“Until decline in oil prices Azerbaijan’s macroeconomic indicators were one the best in the Post-Soviet region with low debt to GDP ratio, stable local currency, accumulation of significant reserves in State Oil Fund and Central Bank. However, with drop in oil prices situation is changing, revenues and reserves start declining. That makes Azerbaijan to look for new streams of revenue or investments into the country”, Vugar Akhundov, PwC Deals director in charge of debt and capital advisory, mergers and acquisitions, financial restructuring and transaction support services, said.
According to him, Azerbaijan has accumulated significant capital for last 10 years and supported growth of non-oil gas sector mainly by its own internal capital: “The question I sometimes come across whether the accumulated wealth is sufficient for internal growth in non-oil sector? I believe we need to consider it from Qualitative and Quantitative aspects. If we look at it from quantitative aspects, state owned entities require a lot of investments to update old infrastructure and in this regards the state is leveraging up significantly in recent years to support state-owned entities. Azerbaijan’s private sector hasn’t grown up to the scale where large investments are required. Non-oil private sector’s stake in the economy is still very small. However, if we take both state owned entities and private sector, yes, Azerbaijan still needs foreign capital to sustain non-oil economy.
However, I would like to concentrate more on qualitative aspect of the capital and the value it brings. Despite significant wealth accumulation in the country there’s no free flow of internal capital into most demanding industries and businesses. Unfortunately, we inherited financial infrastructure and institutions from Soviet Union which is not built for market economy. The lack of these institutions and financial infrastructure make internal capital not liquid and makes it unreliable for supporting the real economy. To summarize, internal capital is not reliable from qualitative aspect. Therefore, the question come up is whether foreign capital can help. In my view and experience, foreign capital helps a lot in this aspect. I would say that it’s not that much the capital itself, but the approach of western institutions lending or investing foreign capital makes the companies more efficient and assists them to become competitive in the local market and internationally. So the summary of my first point, yes, Azerbaijan needs foreign capital, but not only as a mean of funding, more supporting the companies to become more efficient”.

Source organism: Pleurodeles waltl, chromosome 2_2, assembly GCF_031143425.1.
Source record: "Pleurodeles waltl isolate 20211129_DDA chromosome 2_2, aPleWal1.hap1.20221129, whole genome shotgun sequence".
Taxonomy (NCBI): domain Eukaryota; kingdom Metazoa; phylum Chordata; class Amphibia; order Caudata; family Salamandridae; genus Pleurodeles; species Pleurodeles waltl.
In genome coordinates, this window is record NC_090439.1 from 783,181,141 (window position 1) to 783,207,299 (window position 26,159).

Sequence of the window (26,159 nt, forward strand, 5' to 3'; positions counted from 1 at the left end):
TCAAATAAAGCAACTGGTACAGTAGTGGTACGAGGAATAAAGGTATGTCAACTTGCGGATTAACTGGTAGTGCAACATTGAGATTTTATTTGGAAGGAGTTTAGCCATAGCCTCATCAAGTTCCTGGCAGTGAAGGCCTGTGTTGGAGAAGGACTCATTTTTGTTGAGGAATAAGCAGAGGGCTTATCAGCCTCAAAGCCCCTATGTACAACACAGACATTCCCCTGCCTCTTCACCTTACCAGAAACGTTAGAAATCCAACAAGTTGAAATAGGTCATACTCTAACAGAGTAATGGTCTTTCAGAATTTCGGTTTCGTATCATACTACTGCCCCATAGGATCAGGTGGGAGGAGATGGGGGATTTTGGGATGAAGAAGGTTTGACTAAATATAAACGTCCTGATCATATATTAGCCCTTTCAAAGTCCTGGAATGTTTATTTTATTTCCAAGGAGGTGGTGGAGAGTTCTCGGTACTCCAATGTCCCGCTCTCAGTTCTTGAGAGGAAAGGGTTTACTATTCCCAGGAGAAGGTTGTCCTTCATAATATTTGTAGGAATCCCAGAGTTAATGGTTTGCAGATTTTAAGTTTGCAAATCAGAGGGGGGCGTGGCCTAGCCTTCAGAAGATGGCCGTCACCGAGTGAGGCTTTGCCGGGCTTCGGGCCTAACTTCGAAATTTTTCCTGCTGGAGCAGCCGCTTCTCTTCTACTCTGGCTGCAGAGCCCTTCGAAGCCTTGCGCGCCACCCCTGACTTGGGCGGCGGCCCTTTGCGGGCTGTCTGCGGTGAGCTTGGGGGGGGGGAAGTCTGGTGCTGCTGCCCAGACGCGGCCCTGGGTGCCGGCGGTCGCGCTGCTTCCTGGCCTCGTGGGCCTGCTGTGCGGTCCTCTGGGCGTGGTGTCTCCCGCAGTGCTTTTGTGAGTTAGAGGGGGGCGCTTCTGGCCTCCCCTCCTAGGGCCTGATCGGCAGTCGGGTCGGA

Answering the question “Are Azerbaijani firms attractive for foreign capital and if there are foreign institutions willing to lend/invest into Azerbaijani market?”, he said: “Once I visited Baku together with big business delegation from the UK headed by the Lord Mayor of the City of London. One of the Mayor’s questions was what the country’s policy is and where it’s heading? The state’s recent efforts on putting together strategic road map shows the country understands that it needs to go through transformation and gives good signals to the international market. Other points which are considered by international investors is that inflow of billions of petrodollars into Azeri economy somehow penetrated to businesses and population. It helped businesses to grow and achieve certain scale. Azerbaijan’s geo political location makes it interesting both for European and Asian firms. We work a lot with investors from Europe, US, Asia, Middle East, CIS, and all of them feel comfortable to invest into Azerbaijan. Specifically, since sanction to Russia, western firms need to diversify their portfolio allocation, and the ones which need CIS allocation Azerbaijan and Kazakhstan are the best choices”.
“Moreover, the country has a lot of gaps in the economy which needs to be taken by efficient companies. The companies tapping into these opportunities have very good potential”, he added.
Akhundov believes Azerbaijan will benefit from globalization trends and will find its deserved place in the global economy.